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Hi folks,
Well I just bought a new Bosch 1617 fixed & pluge base router. It's going to be a big upgrade over my 45 year old Stanley I had been using. I am not sure how I will act when I use it.
Lowes did me ok on it too. They had the sign on it for the accessories package. The sign should have been removed a couple of weeks earlier but they missed it. They didn't have the package so to make up for it they knocked $40 off the price and I got it for $179. I'll definitely do business there again.
Anyway I have been thinking about getting the microfence edge guide for it. It's kind of pricey so I'd like to know if anyone is using one before I take the plunge.
I guess while I am asking anyone using the circle jig too?

Thanks
 

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NH_Sawyer said:
Hi folks,
Well I just bought a new Bosch 1617 fixed & pluge base router. It's going to be a big upgrade over my 45 year old Stanley I had been using. I am not sure how I will act when I use it.
Lowes did me ok on it too. They had the sign on it for the accessories package. The sign should have been removed a couple of weeks earlier but they missed it. They didn't have the package so to make up for it they knocked $40 off the price and I got it for $179. I'll definitely do business there again.
Anyway I have been thinking about getting the microfence edge guide for it. It's kind of pricey so I'd like to know if anyone is using one before I take the plunge.
I guess while I am asking anyone using the circle jig too?

Thanks

Hi NH_Sawyer

"edge guide"

If you do alot of hand routing you will like as I do, I have one for my Porter Cable and I use it all the time, it's great when the item is to big to get on the router table,cabinets,doors frames,etc.:)
The one for the Bosch can do cir.but I do recommend the Jasper jig, you may want ot take a hard look at it, it's a great jig and can small holes and up to a 18" one quick and easy.
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http://www.amazon.com/s?ie=UTF8&rh=n:552490,p_4:Jasper Tools&page=1
the one I have is below
http://www.amazon.com/Jasper-270J-M...6/ref=sr_1_3/103-2306094-7750249?ie=UTF8&s=hi
The next one I buy will be this one ▼
http://www.amazon.com/Jasper-200J-M...6/ref=sr_1_1/103-2306094-7750249?ie=UTF8&s=hi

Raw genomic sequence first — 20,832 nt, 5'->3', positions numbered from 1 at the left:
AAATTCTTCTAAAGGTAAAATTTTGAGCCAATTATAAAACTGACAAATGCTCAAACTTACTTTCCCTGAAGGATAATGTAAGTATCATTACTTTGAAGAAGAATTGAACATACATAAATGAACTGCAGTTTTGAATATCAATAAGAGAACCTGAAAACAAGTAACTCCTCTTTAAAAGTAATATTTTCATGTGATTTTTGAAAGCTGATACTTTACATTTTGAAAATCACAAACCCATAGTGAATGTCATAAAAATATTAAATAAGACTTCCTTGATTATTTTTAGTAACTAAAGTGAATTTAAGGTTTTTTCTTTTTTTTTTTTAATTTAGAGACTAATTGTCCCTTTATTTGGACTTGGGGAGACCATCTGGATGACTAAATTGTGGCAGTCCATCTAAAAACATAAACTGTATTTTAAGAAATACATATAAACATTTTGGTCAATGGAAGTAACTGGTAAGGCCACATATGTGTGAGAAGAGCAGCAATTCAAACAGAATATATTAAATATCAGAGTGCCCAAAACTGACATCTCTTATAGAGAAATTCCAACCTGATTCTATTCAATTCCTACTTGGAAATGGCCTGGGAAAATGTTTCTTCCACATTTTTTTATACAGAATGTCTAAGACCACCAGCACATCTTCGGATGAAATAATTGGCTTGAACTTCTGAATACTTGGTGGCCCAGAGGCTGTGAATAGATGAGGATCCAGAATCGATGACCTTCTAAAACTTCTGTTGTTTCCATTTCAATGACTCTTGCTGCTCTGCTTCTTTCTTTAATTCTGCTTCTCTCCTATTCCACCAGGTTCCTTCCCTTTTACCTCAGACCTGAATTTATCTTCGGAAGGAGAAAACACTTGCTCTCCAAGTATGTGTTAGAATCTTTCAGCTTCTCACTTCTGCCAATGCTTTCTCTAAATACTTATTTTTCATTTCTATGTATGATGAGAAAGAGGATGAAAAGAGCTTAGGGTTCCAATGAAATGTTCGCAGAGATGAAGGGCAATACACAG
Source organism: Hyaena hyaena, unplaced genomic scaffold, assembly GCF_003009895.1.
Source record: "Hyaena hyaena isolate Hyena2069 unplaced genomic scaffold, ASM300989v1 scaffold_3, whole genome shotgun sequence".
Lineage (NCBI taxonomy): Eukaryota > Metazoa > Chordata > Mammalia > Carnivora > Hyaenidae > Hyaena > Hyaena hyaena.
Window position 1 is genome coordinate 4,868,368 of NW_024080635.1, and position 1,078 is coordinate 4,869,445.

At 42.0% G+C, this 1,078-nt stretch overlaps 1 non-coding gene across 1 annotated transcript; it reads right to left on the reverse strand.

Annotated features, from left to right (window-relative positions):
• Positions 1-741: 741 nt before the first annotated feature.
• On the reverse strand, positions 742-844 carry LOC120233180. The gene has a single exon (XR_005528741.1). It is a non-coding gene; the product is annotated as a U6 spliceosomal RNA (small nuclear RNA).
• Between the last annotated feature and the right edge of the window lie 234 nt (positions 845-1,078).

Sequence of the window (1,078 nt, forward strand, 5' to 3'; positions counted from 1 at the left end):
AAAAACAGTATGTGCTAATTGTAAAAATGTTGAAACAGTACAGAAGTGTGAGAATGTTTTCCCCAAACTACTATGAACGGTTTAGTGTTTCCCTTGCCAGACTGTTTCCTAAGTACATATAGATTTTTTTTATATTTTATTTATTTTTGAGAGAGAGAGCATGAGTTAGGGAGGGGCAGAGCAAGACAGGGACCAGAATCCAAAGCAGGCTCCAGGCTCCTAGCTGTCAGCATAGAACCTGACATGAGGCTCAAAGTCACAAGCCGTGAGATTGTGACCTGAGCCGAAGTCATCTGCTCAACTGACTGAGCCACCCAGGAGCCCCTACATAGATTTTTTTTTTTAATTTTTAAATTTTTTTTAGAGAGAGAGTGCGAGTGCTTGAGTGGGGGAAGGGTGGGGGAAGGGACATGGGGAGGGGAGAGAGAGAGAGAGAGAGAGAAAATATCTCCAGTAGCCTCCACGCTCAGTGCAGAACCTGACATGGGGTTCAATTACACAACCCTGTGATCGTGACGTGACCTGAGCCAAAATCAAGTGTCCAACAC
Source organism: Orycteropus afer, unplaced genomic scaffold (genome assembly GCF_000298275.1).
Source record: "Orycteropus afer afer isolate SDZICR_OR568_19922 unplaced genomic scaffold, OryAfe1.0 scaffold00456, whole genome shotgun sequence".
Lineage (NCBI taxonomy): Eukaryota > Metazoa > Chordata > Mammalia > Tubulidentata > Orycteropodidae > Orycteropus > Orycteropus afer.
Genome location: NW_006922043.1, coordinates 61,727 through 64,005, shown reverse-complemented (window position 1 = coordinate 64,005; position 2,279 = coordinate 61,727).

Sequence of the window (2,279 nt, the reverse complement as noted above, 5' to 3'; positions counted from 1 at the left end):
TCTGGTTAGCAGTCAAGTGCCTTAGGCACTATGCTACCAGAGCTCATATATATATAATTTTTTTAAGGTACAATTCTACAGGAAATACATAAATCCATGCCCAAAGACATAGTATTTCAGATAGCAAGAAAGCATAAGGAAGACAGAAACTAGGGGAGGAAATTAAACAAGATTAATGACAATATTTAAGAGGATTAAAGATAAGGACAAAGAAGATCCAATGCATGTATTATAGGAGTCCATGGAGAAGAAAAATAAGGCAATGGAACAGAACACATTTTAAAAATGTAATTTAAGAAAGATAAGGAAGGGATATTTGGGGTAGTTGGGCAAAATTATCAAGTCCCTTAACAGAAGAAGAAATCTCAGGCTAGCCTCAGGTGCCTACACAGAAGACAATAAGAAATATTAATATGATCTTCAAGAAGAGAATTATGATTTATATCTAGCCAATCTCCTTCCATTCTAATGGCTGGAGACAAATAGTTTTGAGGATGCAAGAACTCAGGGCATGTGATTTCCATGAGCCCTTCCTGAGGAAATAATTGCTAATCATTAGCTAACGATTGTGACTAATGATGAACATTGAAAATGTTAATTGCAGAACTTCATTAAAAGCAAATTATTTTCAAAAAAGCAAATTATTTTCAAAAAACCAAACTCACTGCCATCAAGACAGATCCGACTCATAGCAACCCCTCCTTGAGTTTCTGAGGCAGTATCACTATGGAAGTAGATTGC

Home page for Jasper jig ▼ and more info on the jig types.
http://www.soundlabsgroup.com.au/c/Jasper/Jasper+Circle+Jigs.html

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http://www.amazon.com/Porter-Cable-...=pd_bbs_sr_3/103-2306094-7750249?ie=UTF8&s=hi

http://www.amazon.com/Bosch-RA1054-...=pd_bbs_sr_1/103-2306094-7750249?ie=UTF8&s=hi

http://www.amazon.com/Micro-Fence-M...6/ref=sr_1_1/103-2306094-7750249?ie=UTF8&s=hi

http://www.amazon.com/Micro-Fence-C...6/ref=sr_1_3/103-2306094-7750249?ie=UTF8&s=hi

Bj :)
 

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Hi, NH: I have the Micro jig and the circle jig. They work great, and they are very accurate. It's sure the way to go when using the plywood they manufacture now, that is metric. I also bought the attachment to use a small trimmer router. I found it was perfect for those small jobs. Hope this helps.. Woodnut65
 

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NH, one of the nice things about Bosch is you do not have to decide today. You will be able to purchase the fence any time. You can easily make your own circle cutting jig from some 1/4" hardboard. Simply remove the sub base plate from your router and place it face down on the hardboard, mark and drill your holes, you will need to countersink the screw holes slightly. Measure from the edge of your bit the distance you need and drill a 1/16" hole in the hardboard. A finish nail through this into your wood is all you need to pivot for a perfect circle. Mark the measurement on the board for future reference. Renenber, the hole does not need to be centered on your jig, just stay an inch or so away from the edge. I will post a photo of one of these this weekend.